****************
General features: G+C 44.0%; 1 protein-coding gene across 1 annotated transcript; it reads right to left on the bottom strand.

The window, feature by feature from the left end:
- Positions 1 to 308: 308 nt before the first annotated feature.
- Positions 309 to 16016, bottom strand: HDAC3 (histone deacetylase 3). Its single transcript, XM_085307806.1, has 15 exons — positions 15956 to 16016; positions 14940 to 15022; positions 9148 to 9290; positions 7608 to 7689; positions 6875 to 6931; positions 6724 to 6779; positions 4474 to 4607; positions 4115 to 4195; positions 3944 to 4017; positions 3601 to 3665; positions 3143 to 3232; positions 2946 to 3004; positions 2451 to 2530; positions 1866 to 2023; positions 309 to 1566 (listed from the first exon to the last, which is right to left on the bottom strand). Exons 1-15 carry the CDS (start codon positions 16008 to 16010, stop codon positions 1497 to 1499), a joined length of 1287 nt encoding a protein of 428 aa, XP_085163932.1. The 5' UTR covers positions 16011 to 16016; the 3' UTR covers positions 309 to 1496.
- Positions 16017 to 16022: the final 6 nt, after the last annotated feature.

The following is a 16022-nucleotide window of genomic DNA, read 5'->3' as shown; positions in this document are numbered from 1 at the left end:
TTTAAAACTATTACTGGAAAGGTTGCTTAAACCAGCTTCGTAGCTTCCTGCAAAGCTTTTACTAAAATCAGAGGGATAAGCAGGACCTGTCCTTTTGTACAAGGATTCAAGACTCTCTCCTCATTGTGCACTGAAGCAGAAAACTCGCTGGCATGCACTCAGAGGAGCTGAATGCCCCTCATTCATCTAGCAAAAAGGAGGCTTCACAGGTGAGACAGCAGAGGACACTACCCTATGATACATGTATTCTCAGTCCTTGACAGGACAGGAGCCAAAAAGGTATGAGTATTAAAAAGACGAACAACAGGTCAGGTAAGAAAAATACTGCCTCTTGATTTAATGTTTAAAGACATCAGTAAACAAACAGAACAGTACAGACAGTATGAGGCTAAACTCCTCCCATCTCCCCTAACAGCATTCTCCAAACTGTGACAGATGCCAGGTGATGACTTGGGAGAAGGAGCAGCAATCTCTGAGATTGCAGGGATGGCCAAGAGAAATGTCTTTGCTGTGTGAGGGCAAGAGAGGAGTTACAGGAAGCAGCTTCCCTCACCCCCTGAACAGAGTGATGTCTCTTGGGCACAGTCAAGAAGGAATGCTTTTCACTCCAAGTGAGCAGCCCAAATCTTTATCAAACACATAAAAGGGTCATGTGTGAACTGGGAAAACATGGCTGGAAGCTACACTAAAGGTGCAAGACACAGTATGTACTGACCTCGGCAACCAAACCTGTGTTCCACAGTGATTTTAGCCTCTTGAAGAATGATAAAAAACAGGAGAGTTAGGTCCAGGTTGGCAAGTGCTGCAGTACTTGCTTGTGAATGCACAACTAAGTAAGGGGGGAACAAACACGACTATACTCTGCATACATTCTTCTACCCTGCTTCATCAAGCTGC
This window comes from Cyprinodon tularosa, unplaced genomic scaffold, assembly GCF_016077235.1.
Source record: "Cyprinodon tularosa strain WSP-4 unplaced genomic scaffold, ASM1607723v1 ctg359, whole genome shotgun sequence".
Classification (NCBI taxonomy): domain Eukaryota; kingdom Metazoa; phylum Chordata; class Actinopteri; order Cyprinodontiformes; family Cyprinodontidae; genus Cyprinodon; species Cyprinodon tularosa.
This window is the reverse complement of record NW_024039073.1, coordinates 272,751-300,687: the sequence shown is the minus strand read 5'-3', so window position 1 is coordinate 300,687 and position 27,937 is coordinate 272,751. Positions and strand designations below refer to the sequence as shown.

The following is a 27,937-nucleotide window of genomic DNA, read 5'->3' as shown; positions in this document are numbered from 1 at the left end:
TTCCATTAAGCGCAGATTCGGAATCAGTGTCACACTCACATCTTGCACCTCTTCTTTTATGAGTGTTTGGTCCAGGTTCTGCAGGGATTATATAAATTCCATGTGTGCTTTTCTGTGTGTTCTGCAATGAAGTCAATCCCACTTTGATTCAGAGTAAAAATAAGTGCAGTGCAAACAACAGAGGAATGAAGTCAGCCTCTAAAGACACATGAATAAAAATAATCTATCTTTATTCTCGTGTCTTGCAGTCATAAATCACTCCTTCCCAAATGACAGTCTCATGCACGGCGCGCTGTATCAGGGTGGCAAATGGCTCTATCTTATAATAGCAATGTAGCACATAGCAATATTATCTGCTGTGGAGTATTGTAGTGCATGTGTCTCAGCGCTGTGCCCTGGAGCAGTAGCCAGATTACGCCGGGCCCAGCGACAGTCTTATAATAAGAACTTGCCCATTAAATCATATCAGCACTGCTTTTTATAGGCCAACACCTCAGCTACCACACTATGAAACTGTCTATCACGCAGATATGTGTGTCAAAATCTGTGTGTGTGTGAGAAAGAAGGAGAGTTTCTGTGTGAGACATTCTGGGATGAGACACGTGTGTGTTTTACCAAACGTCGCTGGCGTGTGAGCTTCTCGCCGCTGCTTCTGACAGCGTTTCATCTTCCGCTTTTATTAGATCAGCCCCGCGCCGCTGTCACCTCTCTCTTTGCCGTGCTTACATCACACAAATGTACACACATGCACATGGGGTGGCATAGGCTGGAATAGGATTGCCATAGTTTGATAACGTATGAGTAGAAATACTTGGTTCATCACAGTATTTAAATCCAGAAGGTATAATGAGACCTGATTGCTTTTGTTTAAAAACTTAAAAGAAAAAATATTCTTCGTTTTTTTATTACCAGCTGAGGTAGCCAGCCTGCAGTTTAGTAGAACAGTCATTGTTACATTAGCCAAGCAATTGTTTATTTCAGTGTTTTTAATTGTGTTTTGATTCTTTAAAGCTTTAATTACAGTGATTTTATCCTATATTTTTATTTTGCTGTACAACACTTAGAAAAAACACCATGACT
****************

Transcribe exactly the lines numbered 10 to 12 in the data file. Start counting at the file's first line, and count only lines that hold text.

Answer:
Classification (NCBI taxonomy): domain Eukaryota; kingdom Metazoa; phylum Chordata; class Actinopteri; order Cyprinodontiformes; family Cyprinodontidae; genus Cyprinodon; species Cyprinodon tularosa.
This window is the reverse complement of record NW_024039073.1, coordinates 272,751-300,687: the sequence shown is the minus strand read 5'-3', so window position 1 is coordinate 300,687 and position 27,937 is coordinate 272,751. Positions and strand designations below refer to the sequence as shown.

The following is a 27,937-nucleotide window of genomic DNA, read 5'->3' as shown; positions in this document are numbered from 1 at the left end: